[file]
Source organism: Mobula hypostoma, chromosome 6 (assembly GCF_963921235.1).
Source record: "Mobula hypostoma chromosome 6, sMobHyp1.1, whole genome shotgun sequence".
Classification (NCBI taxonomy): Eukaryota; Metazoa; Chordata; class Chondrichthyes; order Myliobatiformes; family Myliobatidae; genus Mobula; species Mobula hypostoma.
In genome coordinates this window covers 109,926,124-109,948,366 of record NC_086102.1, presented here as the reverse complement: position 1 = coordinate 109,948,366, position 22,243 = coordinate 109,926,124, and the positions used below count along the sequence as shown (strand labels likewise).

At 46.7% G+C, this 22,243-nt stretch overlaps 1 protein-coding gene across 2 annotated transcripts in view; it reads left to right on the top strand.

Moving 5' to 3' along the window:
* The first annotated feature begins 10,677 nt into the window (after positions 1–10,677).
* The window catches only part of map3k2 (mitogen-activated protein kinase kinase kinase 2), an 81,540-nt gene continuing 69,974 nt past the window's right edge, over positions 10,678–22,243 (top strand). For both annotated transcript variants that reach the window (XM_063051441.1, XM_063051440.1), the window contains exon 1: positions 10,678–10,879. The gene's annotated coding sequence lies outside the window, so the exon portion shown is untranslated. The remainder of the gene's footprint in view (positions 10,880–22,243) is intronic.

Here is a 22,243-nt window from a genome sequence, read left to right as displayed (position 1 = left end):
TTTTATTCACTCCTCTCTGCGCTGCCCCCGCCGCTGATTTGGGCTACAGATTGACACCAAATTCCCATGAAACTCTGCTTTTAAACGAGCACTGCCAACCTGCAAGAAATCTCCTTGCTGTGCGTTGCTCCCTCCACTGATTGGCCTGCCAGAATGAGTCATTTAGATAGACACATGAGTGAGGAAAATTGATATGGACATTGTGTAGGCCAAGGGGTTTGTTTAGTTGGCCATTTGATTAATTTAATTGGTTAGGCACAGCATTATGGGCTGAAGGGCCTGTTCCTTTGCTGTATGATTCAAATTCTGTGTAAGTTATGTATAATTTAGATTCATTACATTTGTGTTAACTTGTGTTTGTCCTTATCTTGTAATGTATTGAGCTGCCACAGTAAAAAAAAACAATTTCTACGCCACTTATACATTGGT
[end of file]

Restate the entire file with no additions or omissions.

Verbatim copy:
Source organism: Mobula hypostoma, chromosome 6 (assembly GCF_963921235.1).
Source record: "Mobula hypostoma chromosome 6, sMobHyp1.1, whole genome shotgun sequence".
Classification (NCBI taxonomy): Eukaryota; Metazoa; Chordata; class Chondrichthyes; order Myliobatiformes; family Myliobatidae; genus Mobula; species Mobula hypostoma.
In genome coordinates this window covers 109,926,124-109,948,366 of record NC_086102.1, presented here as the reverse complement: position 1 = coordinate 109,948,366, position 22,243 = coordinate 109,926,124, and the positions used below count along the sequence as shown (strand labels likewise).

At 46.7% G+C, this 22,243-nt stretch overlaps 1 protein-coding gene across 2 annotated transcripts in view; it reads left to right on the top strand.

Moving 5' to 3' along the window:
* The first annotated feature begins 10,677 nt into the window (after positions 1–10,677).
* The window catches only part of map3k2 (mitogen-activated protein kinase kinase kinase 2), an 81,540-nt gene continuing 69,974 nt past the window's right edge, over positions 10,678–22,243 (top strand). For both annotated transcript variants that reach the window (XM_063051441.1, XM_063051440.1), the window contains exon 1: positions 10,678–10,879. The gene's annotated coding sequence lies outside the window, so the exon portion shown is untranslated. The remainder of the gene's footprint in view (positions 10,880–22,243) is intronic.

Here is a 22,243-nt window from a genome sequence, read left to right as displayed (position 1 = left end):
TTTTATTCACTCCTCTCTGCGCTGCCCCCGCCGCTGATTTGGGCTACAGATTGACACCAAATTCCCATGAAACTCTGCTTTTAAACGAGCACTGCCAACCTGCAAGAAATCTCCTTGCTGTGCGTTGCTCCCTCCACTGATTGGCCTGCCAGAATGAGTCATTTAGATAGACACATGAGTGAGGAAAATTGATATGGACATTGTGTAGGCCAAGGGGTTTGTTTAGTTGGCCATTTGATTAATTTAATTGGTTAGGCACAGCATTATGGGCTGAAGGGCCTGTTCCTTTGCTGTATGATTCAAATTCTGTGTAAGTTATGTATAATTTAGATTCATTACATTTGTGTTAACTTGTGTTTGTCCTTATCTTGTAATGTATTGAGCTGCCACAGTAAAAAAAAACAATTTCTACGCCACTTATACATTGGT